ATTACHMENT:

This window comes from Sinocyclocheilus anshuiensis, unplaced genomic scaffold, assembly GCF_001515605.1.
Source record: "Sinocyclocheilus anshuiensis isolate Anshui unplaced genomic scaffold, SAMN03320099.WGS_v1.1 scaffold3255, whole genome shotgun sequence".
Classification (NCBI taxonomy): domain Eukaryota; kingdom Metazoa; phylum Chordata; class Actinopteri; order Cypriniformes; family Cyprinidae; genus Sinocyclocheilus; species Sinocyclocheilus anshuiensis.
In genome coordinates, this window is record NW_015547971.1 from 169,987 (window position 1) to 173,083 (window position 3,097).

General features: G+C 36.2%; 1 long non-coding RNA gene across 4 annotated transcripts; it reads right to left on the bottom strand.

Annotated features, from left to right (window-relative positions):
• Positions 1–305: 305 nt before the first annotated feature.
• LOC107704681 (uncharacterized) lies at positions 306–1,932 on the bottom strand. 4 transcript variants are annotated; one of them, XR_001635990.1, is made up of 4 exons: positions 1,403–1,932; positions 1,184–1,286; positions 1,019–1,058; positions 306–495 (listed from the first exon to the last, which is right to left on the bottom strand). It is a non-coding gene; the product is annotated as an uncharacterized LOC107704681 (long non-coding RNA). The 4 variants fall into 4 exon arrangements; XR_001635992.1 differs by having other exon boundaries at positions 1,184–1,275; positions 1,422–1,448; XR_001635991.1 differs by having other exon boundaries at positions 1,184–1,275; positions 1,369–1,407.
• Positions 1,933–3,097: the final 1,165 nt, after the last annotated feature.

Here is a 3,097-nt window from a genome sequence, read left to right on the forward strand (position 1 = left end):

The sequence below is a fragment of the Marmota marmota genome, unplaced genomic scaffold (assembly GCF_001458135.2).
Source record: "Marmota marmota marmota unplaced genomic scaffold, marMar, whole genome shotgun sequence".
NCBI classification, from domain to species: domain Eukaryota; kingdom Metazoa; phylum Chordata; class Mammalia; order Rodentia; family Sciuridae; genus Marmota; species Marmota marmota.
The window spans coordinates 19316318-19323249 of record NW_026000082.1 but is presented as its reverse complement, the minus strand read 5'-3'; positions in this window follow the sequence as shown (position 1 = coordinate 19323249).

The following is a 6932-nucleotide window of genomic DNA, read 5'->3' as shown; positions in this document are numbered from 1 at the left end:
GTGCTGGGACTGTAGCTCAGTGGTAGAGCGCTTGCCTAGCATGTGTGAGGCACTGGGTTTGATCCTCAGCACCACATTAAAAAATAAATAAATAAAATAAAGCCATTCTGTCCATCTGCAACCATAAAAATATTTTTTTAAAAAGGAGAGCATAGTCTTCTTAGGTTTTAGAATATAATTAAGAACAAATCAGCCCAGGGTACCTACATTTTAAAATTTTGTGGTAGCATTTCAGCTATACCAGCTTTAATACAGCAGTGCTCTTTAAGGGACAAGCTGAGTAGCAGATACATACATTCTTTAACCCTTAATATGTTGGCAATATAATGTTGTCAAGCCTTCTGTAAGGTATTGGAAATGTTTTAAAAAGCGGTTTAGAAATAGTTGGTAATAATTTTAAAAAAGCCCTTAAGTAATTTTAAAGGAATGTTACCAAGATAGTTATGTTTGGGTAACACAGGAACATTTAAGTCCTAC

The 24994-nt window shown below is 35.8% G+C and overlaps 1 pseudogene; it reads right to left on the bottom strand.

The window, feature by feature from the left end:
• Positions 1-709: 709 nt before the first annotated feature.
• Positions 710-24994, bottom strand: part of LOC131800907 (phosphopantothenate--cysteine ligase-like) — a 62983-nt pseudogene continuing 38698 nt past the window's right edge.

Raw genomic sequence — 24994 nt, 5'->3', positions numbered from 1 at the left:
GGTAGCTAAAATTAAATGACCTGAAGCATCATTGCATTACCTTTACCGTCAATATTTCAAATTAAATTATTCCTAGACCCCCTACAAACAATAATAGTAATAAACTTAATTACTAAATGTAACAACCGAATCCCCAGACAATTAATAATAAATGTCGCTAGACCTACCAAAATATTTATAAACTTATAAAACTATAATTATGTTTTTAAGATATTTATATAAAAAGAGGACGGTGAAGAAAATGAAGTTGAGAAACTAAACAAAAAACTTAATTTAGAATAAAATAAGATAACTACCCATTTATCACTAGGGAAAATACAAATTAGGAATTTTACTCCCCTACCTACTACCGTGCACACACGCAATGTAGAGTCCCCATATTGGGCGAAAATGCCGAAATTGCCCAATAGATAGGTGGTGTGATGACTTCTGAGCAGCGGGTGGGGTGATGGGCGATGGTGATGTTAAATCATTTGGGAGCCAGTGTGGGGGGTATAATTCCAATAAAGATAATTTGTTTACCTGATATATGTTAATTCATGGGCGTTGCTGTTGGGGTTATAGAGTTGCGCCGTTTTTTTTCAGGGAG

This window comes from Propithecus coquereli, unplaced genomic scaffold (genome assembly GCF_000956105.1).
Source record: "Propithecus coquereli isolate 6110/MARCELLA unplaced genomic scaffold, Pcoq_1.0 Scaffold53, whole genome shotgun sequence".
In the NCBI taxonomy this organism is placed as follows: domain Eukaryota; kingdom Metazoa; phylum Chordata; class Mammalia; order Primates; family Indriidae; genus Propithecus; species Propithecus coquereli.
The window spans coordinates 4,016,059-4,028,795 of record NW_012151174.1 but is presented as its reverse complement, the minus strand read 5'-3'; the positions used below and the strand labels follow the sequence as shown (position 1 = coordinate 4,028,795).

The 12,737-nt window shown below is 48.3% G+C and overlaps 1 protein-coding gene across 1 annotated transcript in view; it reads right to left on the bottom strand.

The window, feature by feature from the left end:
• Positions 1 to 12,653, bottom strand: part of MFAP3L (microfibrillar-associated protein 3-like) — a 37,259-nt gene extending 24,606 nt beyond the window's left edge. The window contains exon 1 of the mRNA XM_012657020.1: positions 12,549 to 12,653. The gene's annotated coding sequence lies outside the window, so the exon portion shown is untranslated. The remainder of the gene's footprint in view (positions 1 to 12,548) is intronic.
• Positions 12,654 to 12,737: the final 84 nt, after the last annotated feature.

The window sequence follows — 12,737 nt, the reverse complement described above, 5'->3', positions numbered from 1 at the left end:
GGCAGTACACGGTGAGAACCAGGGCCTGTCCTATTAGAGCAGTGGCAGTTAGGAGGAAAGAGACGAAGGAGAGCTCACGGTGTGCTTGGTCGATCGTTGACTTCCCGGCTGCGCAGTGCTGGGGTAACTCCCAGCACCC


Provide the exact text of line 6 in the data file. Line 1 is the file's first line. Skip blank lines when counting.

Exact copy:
Annotated features, from left to right (window-relative positions):